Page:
about Bird needs shelter



     In 2009 I started the project, Bird needs shelter. This project focuses on how we deal with nature. In order to realize this project, I spent a year doing research in Paris, from April 2010 to the end of March 2011, where I had a studio at the Cité International des arts. During that period and in the years that followed, I collected a great lot of material and I made hundreds of photos in natural history museums in Rotterdam, Nantes, Lille, London, Brussels, Berlin, Bern, Basel, St Petersburg, Cairo and Paris.

     The structure of Bird needs shelter is formed by four imaginary characters, each of which represents a way in which you can stand in life: hunter, gastronome, scientist and artist. For hunter, I approached the bird from the hunter's perspective and how you can control and dominate nature. For gastronome I looked for ways to prepare poultry and enjoy the taste of their meat. For scientist I considered the bird from an ornithological scientific perspective, to collect species and to be able to categorize them into systems and tables. And for artist, I approached the bird from a poetic point of view and gave room to my admiration for their beauty and their capability to fly.

     After I started the project, it quickly went from one discovery to another. For example, I was allowed to photograph the estate of one of the last private Dutch ornithologists and I was allowed to take photos in the depots of the Natural History Museum in Rotterdam and later in the Zoiological Museum of St Petersburg. And during my stay in Paris I collected a lot of new material, in antiquarian bookshops and markets, in museums and sometimes in very unexpected places. I found books on gastronomy, hunting and taxidermy and took many photos in the depots of the Muséum national d'histoire naturelle, leading for example to a series of 80 photos of extinct and critically endangered birds (Lost).

     I also made countless photos of how the birds are stored in the depots. The contrast between the care with which the species are taxidermically arranged in their natural posture and the steel shelving in which they are stored was staggering… almost like 'merchandise' on the shelves at IKEA. It was also very special to find eggs from the early days of ornithological science, the 17th and early 18th centuries, with all the information about the place and time of discovery written on them. I also found drawers with a whole collection of bird nests. And I made a rather cruel series of pictures of bird heads on formalin, which evoked associations with preserved fruit.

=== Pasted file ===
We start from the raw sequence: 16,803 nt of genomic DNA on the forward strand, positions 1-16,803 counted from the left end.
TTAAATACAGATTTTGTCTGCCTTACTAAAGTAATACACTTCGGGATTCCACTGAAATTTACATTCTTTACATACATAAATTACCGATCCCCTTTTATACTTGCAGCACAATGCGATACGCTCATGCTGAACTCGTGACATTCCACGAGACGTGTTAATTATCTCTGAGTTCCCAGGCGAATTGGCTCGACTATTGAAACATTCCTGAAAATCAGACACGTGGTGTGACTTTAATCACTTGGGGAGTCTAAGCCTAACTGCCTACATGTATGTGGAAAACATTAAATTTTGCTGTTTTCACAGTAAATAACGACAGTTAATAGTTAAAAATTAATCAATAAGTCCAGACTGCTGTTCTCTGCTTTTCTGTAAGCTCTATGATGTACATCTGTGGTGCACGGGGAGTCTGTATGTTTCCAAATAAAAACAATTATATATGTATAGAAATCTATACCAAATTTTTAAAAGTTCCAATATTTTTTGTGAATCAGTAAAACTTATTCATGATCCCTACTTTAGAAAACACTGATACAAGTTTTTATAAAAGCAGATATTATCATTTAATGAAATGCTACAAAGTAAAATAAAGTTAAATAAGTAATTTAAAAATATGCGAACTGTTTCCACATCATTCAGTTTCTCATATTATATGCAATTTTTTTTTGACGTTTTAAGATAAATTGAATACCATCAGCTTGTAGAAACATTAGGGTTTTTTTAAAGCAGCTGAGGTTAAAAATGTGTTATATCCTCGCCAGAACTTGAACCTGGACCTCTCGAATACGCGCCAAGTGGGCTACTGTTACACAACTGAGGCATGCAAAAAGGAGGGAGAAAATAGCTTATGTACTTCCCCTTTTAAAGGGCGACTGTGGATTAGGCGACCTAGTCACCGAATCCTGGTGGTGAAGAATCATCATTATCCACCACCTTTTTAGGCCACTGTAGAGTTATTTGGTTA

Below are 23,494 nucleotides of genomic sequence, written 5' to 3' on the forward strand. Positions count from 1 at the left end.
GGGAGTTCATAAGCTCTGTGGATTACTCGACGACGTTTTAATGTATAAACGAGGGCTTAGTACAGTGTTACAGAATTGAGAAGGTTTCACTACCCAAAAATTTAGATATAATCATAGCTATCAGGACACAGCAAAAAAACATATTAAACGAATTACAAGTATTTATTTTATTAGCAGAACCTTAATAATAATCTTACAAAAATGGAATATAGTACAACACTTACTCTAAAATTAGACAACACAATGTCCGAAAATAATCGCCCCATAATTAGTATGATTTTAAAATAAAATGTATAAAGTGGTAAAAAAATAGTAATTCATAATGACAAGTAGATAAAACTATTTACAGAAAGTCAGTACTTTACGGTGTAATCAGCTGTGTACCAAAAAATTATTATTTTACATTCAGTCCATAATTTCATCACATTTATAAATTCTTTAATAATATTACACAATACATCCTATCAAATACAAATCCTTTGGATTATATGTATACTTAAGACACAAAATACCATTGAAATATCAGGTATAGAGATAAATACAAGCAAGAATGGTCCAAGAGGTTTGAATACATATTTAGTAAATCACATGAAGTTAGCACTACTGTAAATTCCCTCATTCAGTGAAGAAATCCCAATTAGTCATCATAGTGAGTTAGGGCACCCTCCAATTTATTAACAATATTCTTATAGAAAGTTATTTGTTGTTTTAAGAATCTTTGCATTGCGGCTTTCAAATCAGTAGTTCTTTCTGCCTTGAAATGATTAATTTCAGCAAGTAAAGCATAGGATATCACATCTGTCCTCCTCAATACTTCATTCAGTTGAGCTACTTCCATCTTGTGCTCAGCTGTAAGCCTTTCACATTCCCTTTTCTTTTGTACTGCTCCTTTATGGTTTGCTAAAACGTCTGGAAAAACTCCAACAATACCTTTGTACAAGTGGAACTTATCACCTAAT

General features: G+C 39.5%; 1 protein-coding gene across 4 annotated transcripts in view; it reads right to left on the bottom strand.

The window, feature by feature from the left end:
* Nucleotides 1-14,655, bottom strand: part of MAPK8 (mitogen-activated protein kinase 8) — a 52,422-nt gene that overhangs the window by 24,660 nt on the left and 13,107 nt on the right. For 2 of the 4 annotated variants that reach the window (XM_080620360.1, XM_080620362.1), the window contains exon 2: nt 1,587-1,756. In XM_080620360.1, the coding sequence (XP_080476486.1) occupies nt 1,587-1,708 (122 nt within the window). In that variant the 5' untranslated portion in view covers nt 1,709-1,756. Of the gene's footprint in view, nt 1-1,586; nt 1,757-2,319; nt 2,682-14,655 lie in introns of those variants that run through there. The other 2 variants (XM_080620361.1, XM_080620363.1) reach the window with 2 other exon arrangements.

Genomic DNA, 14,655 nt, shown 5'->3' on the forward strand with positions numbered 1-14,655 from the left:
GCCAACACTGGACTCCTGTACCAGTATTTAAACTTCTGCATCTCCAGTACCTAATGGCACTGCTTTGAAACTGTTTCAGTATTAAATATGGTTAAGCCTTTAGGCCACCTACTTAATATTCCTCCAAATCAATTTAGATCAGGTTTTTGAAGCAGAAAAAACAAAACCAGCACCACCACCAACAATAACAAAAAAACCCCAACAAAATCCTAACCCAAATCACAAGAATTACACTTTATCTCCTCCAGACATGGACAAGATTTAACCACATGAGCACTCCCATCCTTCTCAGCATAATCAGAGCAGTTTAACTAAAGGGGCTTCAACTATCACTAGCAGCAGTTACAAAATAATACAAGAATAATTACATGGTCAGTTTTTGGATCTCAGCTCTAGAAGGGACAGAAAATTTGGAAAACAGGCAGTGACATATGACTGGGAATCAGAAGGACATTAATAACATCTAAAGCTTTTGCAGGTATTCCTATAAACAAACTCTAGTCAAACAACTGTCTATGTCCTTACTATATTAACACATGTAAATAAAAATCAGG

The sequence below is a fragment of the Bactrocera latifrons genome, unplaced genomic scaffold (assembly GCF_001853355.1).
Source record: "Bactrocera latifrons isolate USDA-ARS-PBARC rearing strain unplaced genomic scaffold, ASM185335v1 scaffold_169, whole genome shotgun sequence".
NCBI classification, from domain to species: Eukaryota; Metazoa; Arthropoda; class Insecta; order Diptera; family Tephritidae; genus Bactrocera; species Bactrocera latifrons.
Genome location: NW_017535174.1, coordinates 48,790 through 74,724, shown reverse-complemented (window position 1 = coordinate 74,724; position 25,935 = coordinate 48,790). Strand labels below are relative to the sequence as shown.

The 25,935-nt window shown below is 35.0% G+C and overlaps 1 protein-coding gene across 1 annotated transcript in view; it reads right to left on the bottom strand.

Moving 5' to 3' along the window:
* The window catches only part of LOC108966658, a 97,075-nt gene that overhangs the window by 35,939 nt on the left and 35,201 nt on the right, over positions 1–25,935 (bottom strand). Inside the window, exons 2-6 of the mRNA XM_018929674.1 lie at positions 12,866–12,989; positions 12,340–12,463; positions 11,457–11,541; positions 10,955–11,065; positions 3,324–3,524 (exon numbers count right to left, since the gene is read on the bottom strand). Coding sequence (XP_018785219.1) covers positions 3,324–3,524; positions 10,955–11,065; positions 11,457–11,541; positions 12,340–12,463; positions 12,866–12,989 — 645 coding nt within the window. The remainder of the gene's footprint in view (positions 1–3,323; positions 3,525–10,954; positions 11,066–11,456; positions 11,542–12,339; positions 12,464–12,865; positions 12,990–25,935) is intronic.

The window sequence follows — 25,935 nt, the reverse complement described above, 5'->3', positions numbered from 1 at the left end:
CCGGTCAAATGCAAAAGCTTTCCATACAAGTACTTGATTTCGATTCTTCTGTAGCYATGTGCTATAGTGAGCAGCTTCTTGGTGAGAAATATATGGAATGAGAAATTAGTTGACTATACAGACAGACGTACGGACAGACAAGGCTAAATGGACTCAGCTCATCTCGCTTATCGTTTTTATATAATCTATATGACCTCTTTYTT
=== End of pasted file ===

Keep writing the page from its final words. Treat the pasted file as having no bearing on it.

In the years that followed, I have continued to work steadily on the Bird needs shelter project to this day.


     Wilmering's œuvre comprises projects, installations, collages, photography, paintings and text works. He also produces numerous artists' books.  In his work, he continually investigates, not without humour, his position as both person and artist. The mirror-effect between the artist and his public is an important element in his work. In his collages, he takes his images out of context in the same way as he repeatedly takes himself, as an artist, out of the context of general artistic practice. Photography is a recurring element within his different series.

     His photography, his various collage series, paintings, installations, multiples and books are all born of his feeling that reality consists of “pretty aimless chains of coincidences and absurd situations, in which it's easy to lose your way”.

His works are constructed from pseudo-events, stories that run parallel to reality, in which he has made sudden shifts and enlargements.

     In his work, all collages are invariably made by hand. He cuts out images and integrates them with other pictures, as neatly as possible and always according to the correct perspective of the photo. Wilmering wilfully makes no use of Photoshop and remarks: “The time-consuming work involved in making these collages is for me a statement for 'slow art' and a humanistic sense of proportion.”

     Luuk Wilmering's project, Bird needs shelter, was largely created during his work period in the Holsboer studio in Paris. Bird needs shelter is concerned with the duplicitous character of man's dealings with nature. In this four-part series, birds and our relationship with them form the central subject. The series shows how man, through 'abuse of power', causes the extinction of certain species, how birds are hunted and how they should be properly served and eaten. However, the series also shows the possibilities of escape: the Egghouses and the birds that disappear into nature and are cut out and doubled by the artist.  

     The structure of the work is defined by four imaginary figures each of whom stands for a certain mentality: the gastronome, the scientist, the hunter and the artist. Around these characters, Wilmering has spent two years making four installations, which connect and refer to each other. For this project, which is not yet completed, he has realized more than a hundred drawings, coloured-in photos, designs and collages, and has made hundreds of photos, including many taken in the Musée national d'Histoire Naturelle.

Marieke Wiegel, 2011 (in Une histoire naturelle)

Luuk Wilmering